You can help by marking your property with your postcode, and by not buying property you think might be stolen - it’s not just an offence (punishable by up to 14 years in prison) but it encourages thieves and funds drug habits.

Keeping burglary down

Burglary rates are dropping, and we want this to continue. You can help by making sure you do everything possible to secure your property, as you’re much less likely to be a victim of burglary if you have security measures in place in your home.

For example, the Crime in England and Wales 2004/2005 report found that while 83% of the general public had window locks, only 36% of burglary victims did. This strongly indicates that the more secure your property, the less likely it is you will be burgled.

Meaning, of course, that it's your own damned fault for not chaining everything you own down with titanium chain. But! Things have improved!

Not for freaking long, though.

David Hardy provides the link to this Daily Mail story:
'Let burglars off with caution', police told

Burglars will be allowed to escape without punishment under new instructions sent to all police forces. Police have been told they can let them off the threat of a court appearance and instead allow them to go with a caution.

The same leniency will be shown to criminals responsible for more than 60 other different offences, ranging from arson through vandalism to sex with underage girls.

New rules sent to police chiefs by the Home Office set out how seriously various crimes should be regarded, and when offenders who admit to them should be sent home with a caution.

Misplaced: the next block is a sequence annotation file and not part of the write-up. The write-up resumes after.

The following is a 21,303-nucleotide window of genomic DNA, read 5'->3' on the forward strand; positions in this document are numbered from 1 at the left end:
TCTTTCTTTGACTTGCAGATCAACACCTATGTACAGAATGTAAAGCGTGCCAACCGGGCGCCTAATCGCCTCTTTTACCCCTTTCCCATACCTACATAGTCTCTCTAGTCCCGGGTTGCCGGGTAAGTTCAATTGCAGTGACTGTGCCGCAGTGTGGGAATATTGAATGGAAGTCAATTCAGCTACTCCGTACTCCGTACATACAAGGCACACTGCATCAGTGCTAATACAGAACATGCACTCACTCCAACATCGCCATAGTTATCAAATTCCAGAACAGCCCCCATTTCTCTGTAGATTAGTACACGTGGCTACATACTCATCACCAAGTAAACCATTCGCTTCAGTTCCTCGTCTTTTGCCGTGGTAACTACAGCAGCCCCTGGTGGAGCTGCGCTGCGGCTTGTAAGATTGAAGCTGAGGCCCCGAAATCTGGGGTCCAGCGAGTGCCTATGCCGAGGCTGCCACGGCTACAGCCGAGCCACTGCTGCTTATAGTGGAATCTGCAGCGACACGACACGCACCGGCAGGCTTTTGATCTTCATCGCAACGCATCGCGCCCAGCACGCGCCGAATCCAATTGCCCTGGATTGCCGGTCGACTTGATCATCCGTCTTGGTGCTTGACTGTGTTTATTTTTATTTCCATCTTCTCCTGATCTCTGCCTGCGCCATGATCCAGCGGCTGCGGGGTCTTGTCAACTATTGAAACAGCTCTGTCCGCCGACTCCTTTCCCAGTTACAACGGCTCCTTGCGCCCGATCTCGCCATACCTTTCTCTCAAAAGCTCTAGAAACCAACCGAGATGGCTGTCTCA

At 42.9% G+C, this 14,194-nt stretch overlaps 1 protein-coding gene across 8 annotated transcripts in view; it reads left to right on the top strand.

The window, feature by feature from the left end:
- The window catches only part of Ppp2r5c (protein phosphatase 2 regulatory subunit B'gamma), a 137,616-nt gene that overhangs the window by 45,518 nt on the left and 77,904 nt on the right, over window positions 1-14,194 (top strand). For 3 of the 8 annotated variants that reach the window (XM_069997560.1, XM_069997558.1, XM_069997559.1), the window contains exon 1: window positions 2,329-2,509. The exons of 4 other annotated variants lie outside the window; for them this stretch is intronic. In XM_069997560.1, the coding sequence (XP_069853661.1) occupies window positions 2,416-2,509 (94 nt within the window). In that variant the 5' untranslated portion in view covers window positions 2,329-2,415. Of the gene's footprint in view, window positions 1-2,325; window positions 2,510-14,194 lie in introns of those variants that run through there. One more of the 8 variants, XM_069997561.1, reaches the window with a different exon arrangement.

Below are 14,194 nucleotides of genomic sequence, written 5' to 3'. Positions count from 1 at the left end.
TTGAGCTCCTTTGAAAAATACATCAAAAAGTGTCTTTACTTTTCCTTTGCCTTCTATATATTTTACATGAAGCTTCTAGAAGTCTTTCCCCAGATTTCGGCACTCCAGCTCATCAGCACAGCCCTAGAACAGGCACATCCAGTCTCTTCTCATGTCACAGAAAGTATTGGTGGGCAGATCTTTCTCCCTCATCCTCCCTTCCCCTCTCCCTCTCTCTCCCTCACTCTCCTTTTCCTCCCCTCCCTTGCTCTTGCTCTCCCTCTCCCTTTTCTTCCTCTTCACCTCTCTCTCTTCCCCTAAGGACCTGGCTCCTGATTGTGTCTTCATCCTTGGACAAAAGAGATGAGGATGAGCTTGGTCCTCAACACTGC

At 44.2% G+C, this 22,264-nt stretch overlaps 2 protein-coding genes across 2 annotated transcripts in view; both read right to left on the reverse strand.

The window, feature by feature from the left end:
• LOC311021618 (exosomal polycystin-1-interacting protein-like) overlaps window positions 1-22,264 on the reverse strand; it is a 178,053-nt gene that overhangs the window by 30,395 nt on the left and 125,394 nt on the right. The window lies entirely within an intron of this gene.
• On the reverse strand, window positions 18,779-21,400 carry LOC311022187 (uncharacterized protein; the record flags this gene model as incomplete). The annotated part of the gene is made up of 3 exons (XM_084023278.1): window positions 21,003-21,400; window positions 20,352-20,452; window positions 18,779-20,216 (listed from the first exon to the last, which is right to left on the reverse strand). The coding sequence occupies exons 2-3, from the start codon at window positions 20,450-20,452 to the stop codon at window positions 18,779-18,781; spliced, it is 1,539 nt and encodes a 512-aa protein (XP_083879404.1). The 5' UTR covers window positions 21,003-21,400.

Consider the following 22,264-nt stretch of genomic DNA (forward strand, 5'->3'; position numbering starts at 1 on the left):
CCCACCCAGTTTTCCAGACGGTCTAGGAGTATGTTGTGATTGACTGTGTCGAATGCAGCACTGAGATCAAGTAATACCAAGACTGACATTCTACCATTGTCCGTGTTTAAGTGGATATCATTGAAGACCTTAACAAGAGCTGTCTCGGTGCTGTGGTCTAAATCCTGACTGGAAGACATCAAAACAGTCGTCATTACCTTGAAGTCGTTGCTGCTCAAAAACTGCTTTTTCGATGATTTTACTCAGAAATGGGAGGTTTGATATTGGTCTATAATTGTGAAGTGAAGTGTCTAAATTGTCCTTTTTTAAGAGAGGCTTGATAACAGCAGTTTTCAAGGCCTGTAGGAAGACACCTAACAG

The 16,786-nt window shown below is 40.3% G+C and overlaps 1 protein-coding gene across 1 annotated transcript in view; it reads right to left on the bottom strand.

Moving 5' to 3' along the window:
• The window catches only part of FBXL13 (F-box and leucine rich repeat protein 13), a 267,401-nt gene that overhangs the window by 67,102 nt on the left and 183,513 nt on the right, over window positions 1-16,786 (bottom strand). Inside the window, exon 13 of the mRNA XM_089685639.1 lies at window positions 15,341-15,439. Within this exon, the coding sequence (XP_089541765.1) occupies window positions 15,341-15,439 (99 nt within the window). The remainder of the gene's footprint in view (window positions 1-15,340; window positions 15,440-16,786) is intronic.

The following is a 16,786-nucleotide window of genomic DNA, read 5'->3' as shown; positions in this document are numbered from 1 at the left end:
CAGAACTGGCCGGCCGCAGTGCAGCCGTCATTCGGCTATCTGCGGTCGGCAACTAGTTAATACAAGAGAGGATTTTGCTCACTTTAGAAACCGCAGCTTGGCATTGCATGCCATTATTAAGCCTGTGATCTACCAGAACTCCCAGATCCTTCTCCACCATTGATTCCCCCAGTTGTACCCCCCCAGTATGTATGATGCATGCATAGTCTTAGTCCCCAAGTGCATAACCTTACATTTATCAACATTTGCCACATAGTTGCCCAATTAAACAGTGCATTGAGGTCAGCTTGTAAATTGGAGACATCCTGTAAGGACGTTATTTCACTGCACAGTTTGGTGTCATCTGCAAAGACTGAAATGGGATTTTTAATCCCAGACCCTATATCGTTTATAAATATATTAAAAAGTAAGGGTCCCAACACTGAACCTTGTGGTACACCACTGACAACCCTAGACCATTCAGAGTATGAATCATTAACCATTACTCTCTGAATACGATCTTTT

A caution counts as a criminal record but means the offender does not face a court appearance which would be likely to end in a fine, a community punishment or jail.
But that's not all!
Some serious offences - including burglary of a shop or office, threatening to kill, actual bodily harm, and possession of Class A drugs such as heroin or cocaine - may now be dealt with by caution if police decide that would be the best approach.

And a string of crimes including common assault, threatening behaviour, sex with an underage girl or boy, and taking a car without its owner's consent, should normally be dealt with by a caution, the circular said.

The Home Office instruction applies to offenders who have admitted their guilt but who have no criminal record.

They are also likely to be able to show mitigating factors to lessen the seriousness of their crime.
And what is the reason behind all of this?
The instruction to abandon court prosecutions in more cases - even for people who admit to having carried out serious crimes - comes in the wake of repeated attempts by ministers and senior judges to persuade the courts to send fewer criminals to jail.